TRL reboot nixes video countdown — plus 3 more changes
The MTV juggernaut is getting a remix
Stars and screaming teenagers are descending upon Times Square, and nope, it’s not 1998. For its Generation Z revamp of TRL — off the air since 2008, save for a couple specials — MTV is remixing the original formula that made the program a pop-star stomping ground. “We’re obviously honoring the legacy, but we’re bringing it into 2017,” Tamara Dhia, one of five new cohosts, tells EW. What does that mean? Read on for a preview of Monday’s premiere.
1. No Carson Daly
After graduating from MTV in 2003, your baby-faced big brother became a grown-ass man at NBC. Clearly this guy is too busy with The Voice and TODAY to take on another job. Besides, MTV appears focused on improving lackluster ratings by reaching a new generation with a fresh crop of faces boasting strong social media followings.
2. A whole new generation of hosts
Taking Daly’s torch is DC Young Fly, a 25-year-old rapper and internet personality who appeared on MTV’s Wild ‘N Out. He gets support from what MTV is calling the “TRL squad,” comprised of Dhia, Amy Pham, Erik Zachary, and Lawrence Jackson, plus content creators Liza Koshy and The Dolan Twins. “Honestly, if we’re keeping it all very honest, it’s still very surreal,” says Dhia, 24, an Iraqi-born actress and writer who got the gig after working as an editorial producer and news anchor at Complex. “I don’t know if it’s quite hit me yet.” She recalls fond childhood memories of the show’s heyday, when superstars like Mariah Carey would wave to crowds below the studio’s massive glass windows. “To be part of that now and to help represent the kids’ culture for 2017, I’m honored,” she says. “It’s such a dream.”
3. No video countdown
Millennials will recall that TRL stands for Total Request Live, a name inspired by the show’s main premise: Every day, viewers could request the music videos they were dying to see by calling a toll-free number or firing up that dial-up internet. The votes determined a top-10 video countdown, resulting in Britney Spears vs. Christina Aguilera and *NSYNC vs. Backstreet Boys battles for No. 1. But don’t expect to see Taylor Swift and Katy Perry fans duking it out for their favorite pop star in 2017 — MTV has nixed the countdown formula that YouTube killed. That might not come as a surprise to viewers who remember the show’s evolution; MTV eventually only aired a fraction of the winning clips. However, MTV says exclusive music video premieres — a staple of the original program — will be part of TRL 2.0. “We’re making it our own,” says Dhia. “The first iteration of the show was very much 100 percent music-focused, and while we will be focusing on music, we’re going to be focusing on so much more: film, television, fashion, and sneakers, just kind of encompassing culture as a whole and what it is in this day and age.”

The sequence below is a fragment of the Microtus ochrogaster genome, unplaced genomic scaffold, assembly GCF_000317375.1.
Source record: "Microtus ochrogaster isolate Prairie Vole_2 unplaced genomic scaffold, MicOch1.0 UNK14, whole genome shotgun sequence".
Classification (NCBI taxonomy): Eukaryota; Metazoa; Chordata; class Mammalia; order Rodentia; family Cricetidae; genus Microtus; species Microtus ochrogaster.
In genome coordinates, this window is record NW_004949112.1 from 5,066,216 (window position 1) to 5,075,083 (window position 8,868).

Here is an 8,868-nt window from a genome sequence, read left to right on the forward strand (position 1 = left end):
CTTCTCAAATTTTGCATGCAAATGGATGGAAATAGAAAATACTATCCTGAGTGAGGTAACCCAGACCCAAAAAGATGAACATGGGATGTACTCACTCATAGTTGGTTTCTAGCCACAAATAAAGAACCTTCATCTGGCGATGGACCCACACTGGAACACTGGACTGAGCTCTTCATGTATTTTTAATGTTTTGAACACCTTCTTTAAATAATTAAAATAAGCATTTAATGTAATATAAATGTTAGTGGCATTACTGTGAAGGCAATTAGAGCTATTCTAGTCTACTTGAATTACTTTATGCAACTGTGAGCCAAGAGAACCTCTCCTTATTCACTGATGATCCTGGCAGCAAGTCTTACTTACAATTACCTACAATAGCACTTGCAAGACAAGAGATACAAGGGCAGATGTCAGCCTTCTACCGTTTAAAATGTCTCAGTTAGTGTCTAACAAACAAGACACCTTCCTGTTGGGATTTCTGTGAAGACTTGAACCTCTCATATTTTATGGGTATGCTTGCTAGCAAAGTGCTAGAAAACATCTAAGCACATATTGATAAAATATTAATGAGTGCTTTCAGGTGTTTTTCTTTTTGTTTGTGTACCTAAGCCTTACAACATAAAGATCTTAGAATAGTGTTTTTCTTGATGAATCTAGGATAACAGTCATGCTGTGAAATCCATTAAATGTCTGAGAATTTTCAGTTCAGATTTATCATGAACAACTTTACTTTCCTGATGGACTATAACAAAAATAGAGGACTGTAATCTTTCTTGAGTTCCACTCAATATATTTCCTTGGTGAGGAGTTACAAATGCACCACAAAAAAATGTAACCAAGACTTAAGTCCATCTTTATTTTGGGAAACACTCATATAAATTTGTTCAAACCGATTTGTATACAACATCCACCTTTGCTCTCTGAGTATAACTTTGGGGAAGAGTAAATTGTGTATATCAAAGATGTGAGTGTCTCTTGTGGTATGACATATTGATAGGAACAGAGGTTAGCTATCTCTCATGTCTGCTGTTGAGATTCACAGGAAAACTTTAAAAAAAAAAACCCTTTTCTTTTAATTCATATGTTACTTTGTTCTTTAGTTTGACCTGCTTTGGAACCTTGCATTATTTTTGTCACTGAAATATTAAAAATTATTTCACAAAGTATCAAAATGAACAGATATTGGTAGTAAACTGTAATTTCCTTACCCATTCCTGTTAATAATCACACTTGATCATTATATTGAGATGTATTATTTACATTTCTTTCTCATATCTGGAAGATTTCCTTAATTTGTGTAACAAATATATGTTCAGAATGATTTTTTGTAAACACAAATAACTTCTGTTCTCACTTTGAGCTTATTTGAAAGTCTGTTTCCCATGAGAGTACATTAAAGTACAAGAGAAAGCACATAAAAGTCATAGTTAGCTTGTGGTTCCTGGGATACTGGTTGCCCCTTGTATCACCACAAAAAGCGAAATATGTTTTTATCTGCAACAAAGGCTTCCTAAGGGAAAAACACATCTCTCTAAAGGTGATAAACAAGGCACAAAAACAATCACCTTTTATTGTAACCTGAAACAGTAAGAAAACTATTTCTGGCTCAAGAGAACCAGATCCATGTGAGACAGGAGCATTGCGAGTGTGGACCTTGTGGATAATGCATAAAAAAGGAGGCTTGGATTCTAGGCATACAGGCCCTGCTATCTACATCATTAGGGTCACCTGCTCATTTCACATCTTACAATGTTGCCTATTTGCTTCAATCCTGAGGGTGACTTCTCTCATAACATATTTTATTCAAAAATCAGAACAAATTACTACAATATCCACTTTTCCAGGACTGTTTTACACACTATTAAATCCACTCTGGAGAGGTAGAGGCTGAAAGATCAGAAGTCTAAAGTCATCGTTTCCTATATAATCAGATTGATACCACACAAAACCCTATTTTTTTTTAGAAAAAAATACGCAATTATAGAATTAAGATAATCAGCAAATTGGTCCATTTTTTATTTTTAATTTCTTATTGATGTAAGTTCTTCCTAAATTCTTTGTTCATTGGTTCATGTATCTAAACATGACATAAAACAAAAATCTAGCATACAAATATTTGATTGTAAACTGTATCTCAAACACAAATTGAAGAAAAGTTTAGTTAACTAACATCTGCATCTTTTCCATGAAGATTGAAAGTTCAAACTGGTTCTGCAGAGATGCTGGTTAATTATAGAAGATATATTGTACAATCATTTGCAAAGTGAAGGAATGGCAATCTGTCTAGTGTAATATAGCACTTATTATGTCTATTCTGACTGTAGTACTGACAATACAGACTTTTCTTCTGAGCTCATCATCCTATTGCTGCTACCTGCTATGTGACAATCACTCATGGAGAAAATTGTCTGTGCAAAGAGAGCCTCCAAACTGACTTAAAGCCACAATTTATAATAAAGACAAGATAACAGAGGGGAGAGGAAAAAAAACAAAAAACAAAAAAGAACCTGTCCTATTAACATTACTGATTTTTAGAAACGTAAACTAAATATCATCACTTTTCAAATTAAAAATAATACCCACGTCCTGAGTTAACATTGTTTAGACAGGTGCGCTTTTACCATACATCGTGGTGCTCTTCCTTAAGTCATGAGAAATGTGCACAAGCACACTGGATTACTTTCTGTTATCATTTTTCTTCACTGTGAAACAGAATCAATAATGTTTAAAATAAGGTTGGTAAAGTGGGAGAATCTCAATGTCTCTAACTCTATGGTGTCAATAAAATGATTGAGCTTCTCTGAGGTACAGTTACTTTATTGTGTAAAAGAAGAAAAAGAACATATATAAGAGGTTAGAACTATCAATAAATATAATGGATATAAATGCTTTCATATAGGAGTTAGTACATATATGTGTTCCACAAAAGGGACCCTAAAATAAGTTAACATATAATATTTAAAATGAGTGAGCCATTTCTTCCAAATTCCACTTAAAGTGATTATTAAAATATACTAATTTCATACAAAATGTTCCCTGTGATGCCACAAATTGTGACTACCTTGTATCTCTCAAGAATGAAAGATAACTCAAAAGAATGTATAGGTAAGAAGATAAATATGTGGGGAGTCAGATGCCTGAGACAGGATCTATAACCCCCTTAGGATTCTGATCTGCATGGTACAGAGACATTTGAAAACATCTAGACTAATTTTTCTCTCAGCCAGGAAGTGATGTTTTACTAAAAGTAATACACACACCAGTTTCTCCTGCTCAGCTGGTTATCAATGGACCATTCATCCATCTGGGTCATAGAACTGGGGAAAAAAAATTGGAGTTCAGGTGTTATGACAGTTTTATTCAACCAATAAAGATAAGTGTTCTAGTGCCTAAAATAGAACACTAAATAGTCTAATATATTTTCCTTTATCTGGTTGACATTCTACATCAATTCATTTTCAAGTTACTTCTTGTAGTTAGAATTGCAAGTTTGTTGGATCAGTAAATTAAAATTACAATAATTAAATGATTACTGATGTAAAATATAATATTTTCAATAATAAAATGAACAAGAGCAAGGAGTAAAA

4. A bigger studio
It wouldn’t be TRL without that New York City backdrop, so MTV carved out an 8,000 square foot studio in Times Square. Three times larger than the original studio, there’s plenty of room for live performances and audience participation. And the show already has an impressive list of guests to make use of the space: Ed Sheeran will christen the studio on Monday, becoming the first singer to grace the new stage. The show’s launch week also includes appearances by DJ Khaled, Migos, Noah Cyrus, Playboi Carti, PRETTYMUCH, Demi Lovato, Lil Uzi Vert, Lil Yachty, Why Don’t We, Romeo Santos, and Travis Scott. That list presents several opportunities for TRL to grab headlines, especially after last week’s news that Scott is expecting a baby with Keeping Up With the Kardashians star Kylie Jenner.
MTV is betting the live-TV magic moves kids to come back, baby, one more time. The experiment kicks off Monday at 3:30 p.m. ET.